Thursday 29 September 2016

5 Ways egg freezing can change your life

Thanks to modern technology, women do not always have to accept Mother Nature’s schedule to start a family. You now have a choice and control over when you have a baby. For many women, egg freezing gives them the opportunity to become a mother later in life.

It is important for women to fully understand the cost of freezing your eggs, the expectations involved with the procedure, and the emotional and physical challenges that go hand-in-hand with the vitrification process.

Information is knowledge and knowledge is power; by researching how egg freezing can change your life, you are stepping through a door to an amazing opportunity.

Nobody knows what is around that next corner or what curve balls life may throw your way. When it comes to ensuring that you can have a baby when you are ready, keeping that door open is paramount. It is best to start with the facts of the egg freezing process before making any decisions, but once you feel knowledgeable enough, try to figure out what is important to you in life and determine if preserving your fertility is the right choice for you.

The Process
Frozen egg bank experts define vitrification as the high-tech process of flash-freezing women’s eggs in hopes of future fertilization. This amazing scientific breakthrough removes the most common problem reported in egg freezing: freezer burn.

Eggs are mostly comprised of water, which means the vitrification process must be very delicate in freezing them. Eggs frozen before vitrification were much more susceptible to crystallization, which often damaged the eggs, rendering them useless. Even when doctors tried to remove ice crystals as eggs thawed, the outcome was disheartening.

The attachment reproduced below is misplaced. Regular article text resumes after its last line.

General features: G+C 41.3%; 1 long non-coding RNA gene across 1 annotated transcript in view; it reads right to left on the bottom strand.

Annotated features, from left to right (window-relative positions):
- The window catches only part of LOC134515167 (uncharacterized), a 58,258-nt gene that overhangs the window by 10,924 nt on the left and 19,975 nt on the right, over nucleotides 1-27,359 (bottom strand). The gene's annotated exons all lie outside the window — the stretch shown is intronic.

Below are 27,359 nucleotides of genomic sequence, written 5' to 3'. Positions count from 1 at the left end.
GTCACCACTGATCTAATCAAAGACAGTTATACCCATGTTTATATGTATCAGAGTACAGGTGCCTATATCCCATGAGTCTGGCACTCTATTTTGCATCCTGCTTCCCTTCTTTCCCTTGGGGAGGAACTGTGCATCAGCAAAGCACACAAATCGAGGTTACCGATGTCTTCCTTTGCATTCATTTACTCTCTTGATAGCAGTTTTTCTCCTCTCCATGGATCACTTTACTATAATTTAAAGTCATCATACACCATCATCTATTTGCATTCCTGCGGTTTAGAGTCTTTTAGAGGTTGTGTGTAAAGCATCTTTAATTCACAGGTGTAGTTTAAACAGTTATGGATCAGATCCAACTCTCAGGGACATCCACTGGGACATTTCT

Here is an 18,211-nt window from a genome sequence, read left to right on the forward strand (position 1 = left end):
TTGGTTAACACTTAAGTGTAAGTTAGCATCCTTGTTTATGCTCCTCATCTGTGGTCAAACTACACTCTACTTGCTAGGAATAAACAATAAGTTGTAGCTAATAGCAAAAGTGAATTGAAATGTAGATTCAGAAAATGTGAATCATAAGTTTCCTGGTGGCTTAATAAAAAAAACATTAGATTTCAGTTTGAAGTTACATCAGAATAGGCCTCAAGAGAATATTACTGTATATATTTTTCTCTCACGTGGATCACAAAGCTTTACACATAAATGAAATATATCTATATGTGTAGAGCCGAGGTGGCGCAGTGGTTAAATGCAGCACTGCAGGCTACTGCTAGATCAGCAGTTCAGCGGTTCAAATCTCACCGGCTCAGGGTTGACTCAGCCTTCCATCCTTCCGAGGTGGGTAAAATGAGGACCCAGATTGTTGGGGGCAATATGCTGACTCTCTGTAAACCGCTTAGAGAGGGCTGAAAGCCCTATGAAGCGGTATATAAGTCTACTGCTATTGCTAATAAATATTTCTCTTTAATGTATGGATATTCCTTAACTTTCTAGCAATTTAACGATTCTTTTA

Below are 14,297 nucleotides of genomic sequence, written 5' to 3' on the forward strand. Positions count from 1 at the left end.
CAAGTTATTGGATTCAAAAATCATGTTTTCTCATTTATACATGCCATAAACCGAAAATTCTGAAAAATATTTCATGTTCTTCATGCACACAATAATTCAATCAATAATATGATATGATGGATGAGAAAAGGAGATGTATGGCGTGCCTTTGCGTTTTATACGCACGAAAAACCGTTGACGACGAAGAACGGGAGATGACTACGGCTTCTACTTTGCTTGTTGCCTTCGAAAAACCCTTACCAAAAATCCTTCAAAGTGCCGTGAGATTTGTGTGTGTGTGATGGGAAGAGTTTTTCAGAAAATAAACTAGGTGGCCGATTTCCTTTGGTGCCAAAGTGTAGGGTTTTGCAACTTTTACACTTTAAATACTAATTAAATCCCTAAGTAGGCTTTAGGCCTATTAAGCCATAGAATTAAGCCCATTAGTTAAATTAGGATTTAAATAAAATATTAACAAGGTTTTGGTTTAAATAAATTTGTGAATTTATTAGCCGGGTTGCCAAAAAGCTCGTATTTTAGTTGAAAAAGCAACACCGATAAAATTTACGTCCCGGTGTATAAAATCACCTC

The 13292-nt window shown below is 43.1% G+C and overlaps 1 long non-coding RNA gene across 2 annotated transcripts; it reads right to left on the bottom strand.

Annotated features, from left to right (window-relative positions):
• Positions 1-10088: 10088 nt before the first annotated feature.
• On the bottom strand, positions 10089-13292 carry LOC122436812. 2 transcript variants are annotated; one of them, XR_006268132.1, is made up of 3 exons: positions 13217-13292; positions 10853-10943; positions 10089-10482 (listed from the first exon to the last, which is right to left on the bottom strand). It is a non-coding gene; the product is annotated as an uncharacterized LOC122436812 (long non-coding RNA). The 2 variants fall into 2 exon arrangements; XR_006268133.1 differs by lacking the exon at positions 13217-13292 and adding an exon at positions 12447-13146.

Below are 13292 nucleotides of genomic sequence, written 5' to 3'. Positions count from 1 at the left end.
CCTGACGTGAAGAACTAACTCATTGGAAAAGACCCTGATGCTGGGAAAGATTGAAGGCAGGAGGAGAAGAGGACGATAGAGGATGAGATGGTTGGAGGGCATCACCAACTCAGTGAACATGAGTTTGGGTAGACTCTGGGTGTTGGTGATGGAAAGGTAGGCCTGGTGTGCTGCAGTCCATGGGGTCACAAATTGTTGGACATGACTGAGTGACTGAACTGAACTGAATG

The vitrification process provides a smooth transfer of the liquid out of the egg and occurs simultaneously while anti-freeze solution (sucrose and propanediol) flows into it. After this step’s completion, the eggs are quickly vitrified (frozen), which prevents ice crystals from forming and damaging the fragile eggs. Fertilization success rates using vitrification are up to 79%, with implantation success up from 17 to 41%. Additionally, up to 61% of patients have positive pregnancy tests from reputable clinics. Furthermore, there are no conclusive studies showing that vitrification increases the risk of chromosomal anomalies in fetuses. Vitrification has advanced significantly within the past few years, and continues to offer viable hope to women looking to protect their fertility.

Once vitrification has occurred, the frozen eggs are stored in a clinical freezer at a few hundred degrees below zero and you pay a storage fee until you use or dispose of the eggs.

The Cost
Per cycle of egg freezing, the process costs about $10,000 dollars. The first year’s cost of storage is usually included, but afterwards it’s common to spend $500 dollars per year to store your frozen eggs. The transfer process is roughly $5,000 dollars. Do not lose hope, however - many clinics offer payment plans that make egg freezing a much more manageable option.